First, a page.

10 questions for the Bulls heading into the 21-22 season

Sam Smith has ten questions for the Bulls as the new-look team enters Training Camp this week.
by Sam Smith
Remind Me Later

Body

I'm taking the over.

Which if it doesn't work out perhaps means I can get a gambling commercial like just about everyone else in sports these days but Pete Rose.

The wise guys and also ESPN generally seem to agree the Bulls should be better this season, but not so much that they have to pay that much attention. Most of the Vegas and media projections give the Bulls 40-42 wins this season, which means about .500 and a place in the seven through 10 play-in tournament.

Which is an improvement from last season when the Bulls missed the successful new play-in format with a 31-41 record. In an 82-game season, which the NBA returns to this season, that projects to 35 wins. So is the consensus seven-game improvement, which isn't bad, all that some $200 million buys? I suspect much more.

Forty-eight wins? Sixth? Fifth?

The Bulls likely aren't playing for the NBA championship this season. LeBron can take a breath. But they sure look like they have a roster which can compete with any team in the Eastern Conference.

Management performed the biggest roster makeover and largest offseason spending spree in franchise history in just a few months. Gone is almost the entire core that was to be the Bulls, Lauri Markkanen, Wendell Carter Jr., Daniel Gafford and Chandler Hutchison. As well as the "glue guys" who were supposed to both help them grow and give them a taste of meaningful competition, Otto Porter Jr., who instead was ready for the glue factory, Tomas Satoransky and Thad Young.

I did think it might work the summer the Bulls signed Satoransky, an analytics favorite, and Young, a personal favorite. Until Young somehow began training to challenge Steph Curry. (memo to self, breathe deeply, count to 10).

That was then.

From the 17 players on the roster to begin last season—including two G-league two-way players—only remaining are Zach LaVine, Coby White, Patrick Williams (both out injured likely until November) and Devon Dotson. So from 15 players for opening day a year ago, there will be just LaVine (we hope) ready to go for the Oct. 5 preseason opener against the Lauri Markkanen/Denzel Valentine Cavs. The Bulls open the regular season Oct. 20 in Detroit.

There are three presumed new starters, center Nikola Vucevic from the late season Carter trade, free agent point guard Lonzo Ball and free agent shooting guard/small forward DeMar DeRozan (Ball and DeRozan were technically sign-and-trade transactions).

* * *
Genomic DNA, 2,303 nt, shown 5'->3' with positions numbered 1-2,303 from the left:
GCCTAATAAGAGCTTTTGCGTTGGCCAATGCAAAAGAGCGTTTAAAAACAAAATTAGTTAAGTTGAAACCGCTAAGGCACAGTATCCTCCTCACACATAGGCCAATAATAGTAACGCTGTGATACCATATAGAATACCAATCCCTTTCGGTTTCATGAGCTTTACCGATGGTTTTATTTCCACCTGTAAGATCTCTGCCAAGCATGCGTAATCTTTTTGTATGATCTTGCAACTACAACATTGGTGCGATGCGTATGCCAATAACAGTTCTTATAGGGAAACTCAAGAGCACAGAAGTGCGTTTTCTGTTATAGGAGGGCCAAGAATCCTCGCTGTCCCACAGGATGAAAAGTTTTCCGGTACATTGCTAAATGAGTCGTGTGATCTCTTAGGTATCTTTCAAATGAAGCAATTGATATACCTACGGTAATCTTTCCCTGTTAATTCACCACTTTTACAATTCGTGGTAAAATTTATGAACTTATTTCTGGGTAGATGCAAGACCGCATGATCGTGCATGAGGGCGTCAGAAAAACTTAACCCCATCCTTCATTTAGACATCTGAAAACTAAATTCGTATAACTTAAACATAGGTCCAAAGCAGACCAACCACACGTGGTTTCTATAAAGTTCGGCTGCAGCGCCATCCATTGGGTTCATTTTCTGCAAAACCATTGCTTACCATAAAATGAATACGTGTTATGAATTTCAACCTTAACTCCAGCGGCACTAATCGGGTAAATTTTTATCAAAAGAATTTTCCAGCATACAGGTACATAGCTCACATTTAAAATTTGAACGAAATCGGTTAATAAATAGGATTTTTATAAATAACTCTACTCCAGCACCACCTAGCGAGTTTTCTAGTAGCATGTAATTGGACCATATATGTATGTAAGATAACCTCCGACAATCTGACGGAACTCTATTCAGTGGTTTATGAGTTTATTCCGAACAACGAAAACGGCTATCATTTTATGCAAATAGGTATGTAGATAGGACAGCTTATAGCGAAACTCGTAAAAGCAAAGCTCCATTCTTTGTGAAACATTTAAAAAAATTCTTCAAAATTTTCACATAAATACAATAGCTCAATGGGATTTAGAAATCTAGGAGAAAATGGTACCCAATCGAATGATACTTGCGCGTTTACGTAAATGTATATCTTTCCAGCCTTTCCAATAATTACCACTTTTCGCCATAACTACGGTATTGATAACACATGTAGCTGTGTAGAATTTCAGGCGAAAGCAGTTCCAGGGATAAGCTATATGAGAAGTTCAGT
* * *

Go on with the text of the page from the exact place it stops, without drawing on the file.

The Bulls also added to the bench with Lakers and LeBron favorite Alex Caruso presumably the defensive counterpart with Coby White. And a myriad of mostly defensive-oriented role players who will compete for regular rotations places, including Javonte Green, Troy Brown Jr., Derrick Jones Jr., Tony Bradley and rookies Ayo Dosunmo and Marko Simonovic. There also are some training camp hopefuls, like veterans Stanley Johnson, Alize Johnson and Matt Thomas.

It's the deepest and most talented Bulls roster since the 2010-2012 seasons when the Bulls led the league in wins in back-to-back years before Derrick Rose's ACL injury in the first game of the 2012 playoffs. Then ensued a mishmash of patchwork seasons as the Bulls with unlikely contributions from the likes of Nate Robinson, D.J. Augustin, Aaron Brooks, Pau Gasol and Isaiah Canaan dragged themselves to one grinding 50-win season and a pair of first round playoff wins in four years. Then came the disastrous pairing of Dwayne Wade with Rajon Rondo for the 2016-17 season, a .500 record, a splintered team and a first round sweep after Rondo was injured in Boston with a 2-0 series lead.

Jimmy Butler was traded to Minnesota, his first of three stops in three seasons, for a then recovering LaVine, Markkanen and Kris Dunn. The Bulls went on to miss the playoffs the next four seasons playing for three coaches with 50 rotating new teammates and a new management structure. And then without fans.

They're back.

As for the Bulls?

10 questions heading into the 2021-22 NBA season.

1) Zach LaVine, why can't he be the MVP?

It was a decade ago at the training camp opening media day when Derrick Rose, answering a relatively innocuous question about the next step in his career arc, asked why he couldn't be the MVP that season. After all, Rose reasoned, he worked hard, also. And so it was. Zach isn't going to be the MVP. He's playing with way more talent. After all, it was in a rare reflective moment then Bulls coach Tom Thibodeau turned to me and said, "Can you believe we won 62 games with Keith Bogans starting every game at shooting guard?" Zach's starting lineup is loaded with offensive All-Stars in their primes in DeRozan and Vucevic and the talented Mr. Ball. And despite those mostly ignorant best player rankings floating around these days—you can't blame them, actually, since who was watching the Bulls the last few seasons?—LaVine just needs those wins this season to be in the all-NBA discussion. The U.S. won the Olympic gold medal thanks to Kevin Durant. There wasn't a close second to him on the team. But LaVine, often called on by coach Gregg Popovich as a defensive stopper and facilitator, was likely the next best player. Damian Lillard was awful, Jayson Tatum was a selfish, bad shot machine. LaVine had the best shooting percentage and was fifth in scoring and third in assists. Everyone's always told Zach he's not as good. He got to see close up he was as good as any. It's what drove Rose back then. He went to the All-Star game his second season and saw them all up close and realized, "Hey, I can do that." Now it's Zach's time.